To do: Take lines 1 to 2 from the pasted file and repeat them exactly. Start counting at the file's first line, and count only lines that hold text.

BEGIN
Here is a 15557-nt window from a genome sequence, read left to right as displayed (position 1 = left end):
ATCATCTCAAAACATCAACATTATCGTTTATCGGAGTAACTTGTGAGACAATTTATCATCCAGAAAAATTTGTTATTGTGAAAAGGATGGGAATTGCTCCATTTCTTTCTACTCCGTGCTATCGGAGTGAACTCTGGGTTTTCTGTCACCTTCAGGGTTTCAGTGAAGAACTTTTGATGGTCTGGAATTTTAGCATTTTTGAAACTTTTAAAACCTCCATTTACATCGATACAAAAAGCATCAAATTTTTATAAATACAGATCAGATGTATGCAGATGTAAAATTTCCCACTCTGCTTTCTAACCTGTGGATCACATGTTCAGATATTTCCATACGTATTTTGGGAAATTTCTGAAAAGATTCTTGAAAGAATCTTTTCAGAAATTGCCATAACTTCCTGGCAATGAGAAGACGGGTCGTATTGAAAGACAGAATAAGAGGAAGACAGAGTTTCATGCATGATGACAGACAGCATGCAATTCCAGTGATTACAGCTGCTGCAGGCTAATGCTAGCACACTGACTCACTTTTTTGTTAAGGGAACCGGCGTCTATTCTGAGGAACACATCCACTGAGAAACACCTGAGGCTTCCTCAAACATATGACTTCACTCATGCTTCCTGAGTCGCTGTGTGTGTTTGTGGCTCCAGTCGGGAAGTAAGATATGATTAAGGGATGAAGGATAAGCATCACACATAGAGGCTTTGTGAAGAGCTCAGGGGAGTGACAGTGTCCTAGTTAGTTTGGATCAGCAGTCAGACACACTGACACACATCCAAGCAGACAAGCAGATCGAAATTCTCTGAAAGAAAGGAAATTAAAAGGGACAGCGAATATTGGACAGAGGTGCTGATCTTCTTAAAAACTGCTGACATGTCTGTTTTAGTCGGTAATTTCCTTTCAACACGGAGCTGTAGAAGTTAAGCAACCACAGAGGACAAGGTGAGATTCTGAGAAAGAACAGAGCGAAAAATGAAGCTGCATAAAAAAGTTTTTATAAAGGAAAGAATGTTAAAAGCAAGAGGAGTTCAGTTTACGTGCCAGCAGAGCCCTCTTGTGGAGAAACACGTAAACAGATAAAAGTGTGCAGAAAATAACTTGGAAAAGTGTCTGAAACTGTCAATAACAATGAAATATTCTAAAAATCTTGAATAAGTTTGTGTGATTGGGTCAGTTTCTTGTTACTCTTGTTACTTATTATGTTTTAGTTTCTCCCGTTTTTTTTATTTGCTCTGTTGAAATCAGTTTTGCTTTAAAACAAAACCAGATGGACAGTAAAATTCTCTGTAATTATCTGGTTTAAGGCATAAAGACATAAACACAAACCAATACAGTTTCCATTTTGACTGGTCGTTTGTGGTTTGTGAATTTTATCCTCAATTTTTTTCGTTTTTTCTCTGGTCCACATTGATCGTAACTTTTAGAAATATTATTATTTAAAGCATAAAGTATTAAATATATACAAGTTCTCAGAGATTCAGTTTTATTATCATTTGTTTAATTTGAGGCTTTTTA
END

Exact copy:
Here is a 15557-nt window from a genome sequence, read left to right as displayed (position 1 = left end):
ATCATCTCAAAACATCAACATTATCGTTTATCGGAGTAACTTGTGAGACAATTTATCATCCAGAAAAATTTGTTATTGTGAAAAGGATGGGAATTGCTCCATTTCTTTCTACTCCGTGCTATCGGAGTGAACTCTGGGTTTTCTGTCACCTTCAGGGTTTCAGTGAAGAACTTTTGATGGTCTGGAATTTTAGCATTTTTGAAACTTTTAAAACCTCCATTTACATCGATACAAAAAGCATCAAATTTTTATAAATACAGATCAGATGTATGCAGATGTAAAATTTCCCACTCTGCTTTCTAACCTGTGGATCACATGTTCAGATATTTCCATACGTATTTTGGGAAATTTCTGAAAAGATTCTTGAAAGAATCTTTTCAGAAATTGCCATAACTTCCTGGCAATGAGAAGACGGGTCGTATTGAAAGACAGAATAAGAGGAAGACAGAGTTTCATGCATGATGACAGACAGCATGCAATTCCAGTGATTACAGCTGCTGCAGGCTAATGCTAGCACACTGACTCACTTTTTTGTTAAGGGAACCGGCGTCTATTCTGAGGAACACATCCACTGAGAAACACCTGAGGCTTCCTCAAACATATGACTTCACTCATGCTTCCTGAGTCGCTGTGTGTGTTTGTGGCTCCAGTCGGGAAGTAAGATATGATTAAGGGATGAAGGATAAGCATCACACATAGAGGCTTTGTGAAGAGCTCAGGGGAGTGACAGTGTCCTAGTTAGTTTGGATCAGCAGTCAGACACACTGACACACATCCAAGCAGACAAGCAGATCGAAATTCTCTGAAAGAAAGGAAATTAAAAGGGACAGCGAATATTGGACAGAGGTGCTGATCTTCTTAAAAACTGCTGACATGTCTGTTTTAGTCGGTAATTTCCTTTCAACACGGAGCTGTAGAAGTTAAGCAACCACAGAGGACAAGGTGAGATTCTGAGAAAGAACAGAGCGAAAAATGAAGCTGCATAAAAAAGTTTTTATAAAGGAAAGAATGTTAAAAGCAAGAGGAGTTCAGTTTACGTGCCAGCAGAGCCCTCTTGTGGAGAAACACGTAAACAGATAAAAGTGTGCAGAAAATAACTTGGAAAAGTGTCTGAAACTGTCAATAACAATGAAATATTCTAAAAATCTTGAATAAGTTTGTGTGATTGGGTCAGTTTCTTGTTACTCTTGTTACTTATTATGTTTTAGTTTCTCCCGTTTTTTTTATTTGCTCTGTTGAAATCAGTTTTGCTTTAAAACAAAACCAGATGGACAGTAAAATTCTCTGTAATTATCTGGTTTAAGGCATAAAGACATAAACACAAACCAATACAGTTTCCATTTTGACTGGTCGTTTGTGGTTTGTGAATTTTATCCTCAATTTTTTTCGTTTTTTCTCTGGTCCACATTGATCGTAACTTTTAGAAATATTATTATTTAAAGCATAAAGTATTAAATATATACAAGTTCTCAGAGATTCAGTTTTATTATCATTTGTTTAATTTGAGGCTTTTTA